Nobel economics laureate Daniel Kahneman has spent his career determining how and why people make decisions. In his classic work, Thinking Fast, Thinking Slow, Kahneman relates that there are two broad types of decision making. System 1 is thinking fast; simply reacting without much thought at all. You really don't have to think a lot about how you commute to and from work. It's instinctive after a short period. System 2 is slow thinking that operates at a more logical level.
Seth Godin is one of the most admired and respected minds in marketing today. He is the author of more than a dozen books and publishes a daily must-read blog for anyone who runs a business. Seth is unique because he looks at the world through different lenses, continually challenging the status quo to take fresh new approaches that work more often than not. He was among the first marketing minds to understand that the way people purchase had changed and recognized that it is necessary to change messaging to effectively respond to the paradigm shift that had taken place.
Seth Godin had another brilliant blog titled Managing Reputation in the Age of Infinity. Godin writes,
Amazon sells junk.
More junk every day. And they know this.
They sell junk that would never, ever be sold at a Wal-Mart store (or a BKBG Shareholder showroom). That's because in order to get into a store, a buyer, a human being with a reputation, has to allocate shelf space. The easiest way to lose your job as a buyer is to put brand-destroying lousy products on a valuable shelf.
In another brilliant blog post, Bernadette Jiwa (The Story of Telling) reminisced about the buzz that occurred when Ron Johnson, the genius behind Apple Stores, was named CEO of JC Penney. Immediately, Johnson tried to reverse Penney's decade-long practice of offering continuous sales and discounts and replace them with small store compelling customer experiences inside of a large department store. Johnson's goal was to convert Penney's into a place where people wanted to congregate instead of a place to buy stuff. Penney's stock soared when the strategy was announced, and the entire brick and mortar industry waited with bated breath to see if Johnson would succeed. Johnson's plan crashed and burned. Penney's stock price nosedived 37 percent, and Johnson was replaced after 17 months.
|There are not too many BKBG Shareholders or Preferred Partners that have too little to do. To start the new year off on a more productive footing, consider the following.|
In his new book, This is Marketing, Seth Godin contemplates dog food. "Dog food must be getting better. More nutritious and, of course, delicious," Godin suggests as he notes that Americans spend more than $24 billion annually on dog food. The average price of dog food continues to increase, and so has the number of gourmet ingredients, such as sweet potatoes, elk and free-range bison.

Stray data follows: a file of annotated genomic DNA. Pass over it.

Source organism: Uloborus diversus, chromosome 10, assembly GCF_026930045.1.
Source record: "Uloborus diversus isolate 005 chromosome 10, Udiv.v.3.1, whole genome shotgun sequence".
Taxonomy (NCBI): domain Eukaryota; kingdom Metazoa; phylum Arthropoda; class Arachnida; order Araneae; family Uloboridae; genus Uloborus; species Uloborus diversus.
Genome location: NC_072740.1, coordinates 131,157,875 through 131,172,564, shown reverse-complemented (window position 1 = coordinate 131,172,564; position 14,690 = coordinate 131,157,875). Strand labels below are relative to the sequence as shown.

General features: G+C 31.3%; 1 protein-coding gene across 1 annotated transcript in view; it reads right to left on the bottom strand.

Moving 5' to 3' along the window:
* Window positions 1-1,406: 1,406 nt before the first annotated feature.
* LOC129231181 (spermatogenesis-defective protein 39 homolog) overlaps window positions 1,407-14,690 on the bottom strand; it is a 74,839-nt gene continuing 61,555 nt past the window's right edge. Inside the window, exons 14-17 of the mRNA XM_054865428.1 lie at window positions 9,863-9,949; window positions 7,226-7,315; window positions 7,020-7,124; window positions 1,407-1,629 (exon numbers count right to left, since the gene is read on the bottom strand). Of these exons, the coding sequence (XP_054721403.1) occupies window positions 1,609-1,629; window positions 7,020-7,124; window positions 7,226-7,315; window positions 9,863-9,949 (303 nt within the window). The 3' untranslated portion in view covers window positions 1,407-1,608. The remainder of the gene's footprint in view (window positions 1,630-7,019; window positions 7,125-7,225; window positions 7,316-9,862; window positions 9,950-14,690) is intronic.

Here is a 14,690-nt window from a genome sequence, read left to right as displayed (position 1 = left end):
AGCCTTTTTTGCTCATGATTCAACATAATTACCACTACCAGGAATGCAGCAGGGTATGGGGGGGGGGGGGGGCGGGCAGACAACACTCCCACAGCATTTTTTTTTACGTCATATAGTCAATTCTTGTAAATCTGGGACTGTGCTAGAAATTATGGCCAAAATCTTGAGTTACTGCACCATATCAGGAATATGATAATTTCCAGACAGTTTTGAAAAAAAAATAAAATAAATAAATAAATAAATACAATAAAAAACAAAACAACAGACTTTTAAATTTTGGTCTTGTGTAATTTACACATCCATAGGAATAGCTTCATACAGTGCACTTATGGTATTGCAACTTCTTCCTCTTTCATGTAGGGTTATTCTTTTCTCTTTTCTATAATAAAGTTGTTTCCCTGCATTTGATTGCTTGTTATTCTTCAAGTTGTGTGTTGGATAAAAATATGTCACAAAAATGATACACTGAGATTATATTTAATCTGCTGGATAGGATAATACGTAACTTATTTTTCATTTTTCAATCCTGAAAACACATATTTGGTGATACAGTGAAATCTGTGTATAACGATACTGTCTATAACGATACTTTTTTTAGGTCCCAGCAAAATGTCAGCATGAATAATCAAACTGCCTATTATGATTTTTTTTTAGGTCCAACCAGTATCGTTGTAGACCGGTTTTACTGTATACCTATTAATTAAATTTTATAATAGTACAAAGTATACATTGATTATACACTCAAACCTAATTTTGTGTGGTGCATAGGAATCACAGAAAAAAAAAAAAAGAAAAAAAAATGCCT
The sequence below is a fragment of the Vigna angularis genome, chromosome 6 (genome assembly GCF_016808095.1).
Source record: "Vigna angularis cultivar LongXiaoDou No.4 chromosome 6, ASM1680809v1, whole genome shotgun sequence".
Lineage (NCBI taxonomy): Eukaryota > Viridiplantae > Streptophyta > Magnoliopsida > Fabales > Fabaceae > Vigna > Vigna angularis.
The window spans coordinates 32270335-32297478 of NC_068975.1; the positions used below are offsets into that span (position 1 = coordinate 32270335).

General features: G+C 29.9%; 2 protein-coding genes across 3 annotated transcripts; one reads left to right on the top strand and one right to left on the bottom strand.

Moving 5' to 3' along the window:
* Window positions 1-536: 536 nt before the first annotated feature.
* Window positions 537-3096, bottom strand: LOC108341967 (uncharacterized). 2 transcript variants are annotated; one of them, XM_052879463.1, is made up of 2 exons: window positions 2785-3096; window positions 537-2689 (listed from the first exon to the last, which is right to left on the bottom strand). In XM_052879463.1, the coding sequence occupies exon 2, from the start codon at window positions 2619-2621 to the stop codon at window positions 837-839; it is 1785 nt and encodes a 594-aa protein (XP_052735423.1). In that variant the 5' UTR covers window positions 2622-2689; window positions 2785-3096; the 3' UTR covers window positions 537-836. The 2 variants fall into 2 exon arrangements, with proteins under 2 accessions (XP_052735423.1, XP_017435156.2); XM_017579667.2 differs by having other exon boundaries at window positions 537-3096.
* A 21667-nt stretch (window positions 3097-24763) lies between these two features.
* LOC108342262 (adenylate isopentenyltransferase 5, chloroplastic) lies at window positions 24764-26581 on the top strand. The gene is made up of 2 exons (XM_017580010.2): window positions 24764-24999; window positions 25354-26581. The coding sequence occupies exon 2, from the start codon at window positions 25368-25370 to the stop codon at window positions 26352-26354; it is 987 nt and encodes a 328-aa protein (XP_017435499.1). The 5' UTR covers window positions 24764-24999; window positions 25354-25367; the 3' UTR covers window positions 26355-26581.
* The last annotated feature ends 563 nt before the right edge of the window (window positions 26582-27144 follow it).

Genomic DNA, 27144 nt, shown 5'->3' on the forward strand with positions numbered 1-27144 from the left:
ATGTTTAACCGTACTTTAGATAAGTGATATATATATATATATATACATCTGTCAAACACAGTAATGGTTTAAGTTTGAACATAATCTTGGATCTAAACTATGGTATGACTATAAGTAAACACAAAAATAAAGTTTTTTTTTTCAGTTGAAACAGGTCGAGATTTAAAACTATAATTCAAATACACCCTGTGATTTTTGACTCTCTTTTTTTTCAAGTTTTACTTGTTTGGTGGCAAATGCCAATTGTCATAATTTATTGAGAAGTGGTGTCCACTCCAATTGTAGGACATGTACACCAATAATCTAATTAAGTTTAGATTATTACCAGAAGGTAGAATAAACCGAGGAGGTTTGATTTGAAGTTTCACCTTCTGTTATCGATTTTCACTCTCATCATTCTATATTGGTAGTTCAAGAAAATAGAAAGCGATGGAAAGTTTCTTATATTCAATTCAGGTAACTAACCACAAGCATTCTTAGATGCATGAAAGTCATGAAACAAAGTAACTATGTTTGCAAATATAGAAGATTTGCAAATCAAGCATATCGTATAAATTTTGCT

Myth: Not everyone can be creative.
Fact: Most everyone is passionate about something, and when you are passionate, creative juices flow freely.
Research has found that expertise in any particular field is required to produce creative results. To understand a problem you need to know what would constitute a solution. In order to promote creative solutions among team members identify the skills that they need, offer feedback on their work and encourage team members to address areas where their skill set needs to improve. Amazon, for example, believes the ability to write effectively is key to creative performance. That's why the company mandates employees to write six-page memos throughout their time at the company. Employees receive feedback and coaching on their memos and they know that if they want to advance, memo writing needs to be at the top of the skill set ladder.
Payless pulled a fast one several weeks ago in storied Santa Monica, CA. The discount footwear purveyor took over a former Armani store and stocked it with $19.99 pumps and $39.99 boots. That should not surprise anyone familiar with Payless, but that's not the whole story. The company and its marketing agency then invited groups of Southern California influencers to attend the grand opening of a new retailer called "Palessi" and asked their invited guests to comment on the merchandise featured in the store.
Fifty percent of US consumers cite email as their preferred method of contact from brands, according to Gartner L2’s Digital IQ Index. What makes for an effective email from a brick and mortar retailer? It certain is not a discount coupon offer. According to the survey, open rates for discount offers declined from 20 percent in 2017 to 18 percent in 2018. What does work are informative emails.
The reason why focusing on features and benefits of products does not work is because the brain craves meaning before details, claims University of Washington School of Medicine molecular biologist John Medina. When a customer does not understand what a new kitchen or bath will do for them, how it will affect their lives and how it will make them feel every time they cross the threshold, there’s little chance that talking about the number of finishes or options available will make an impact.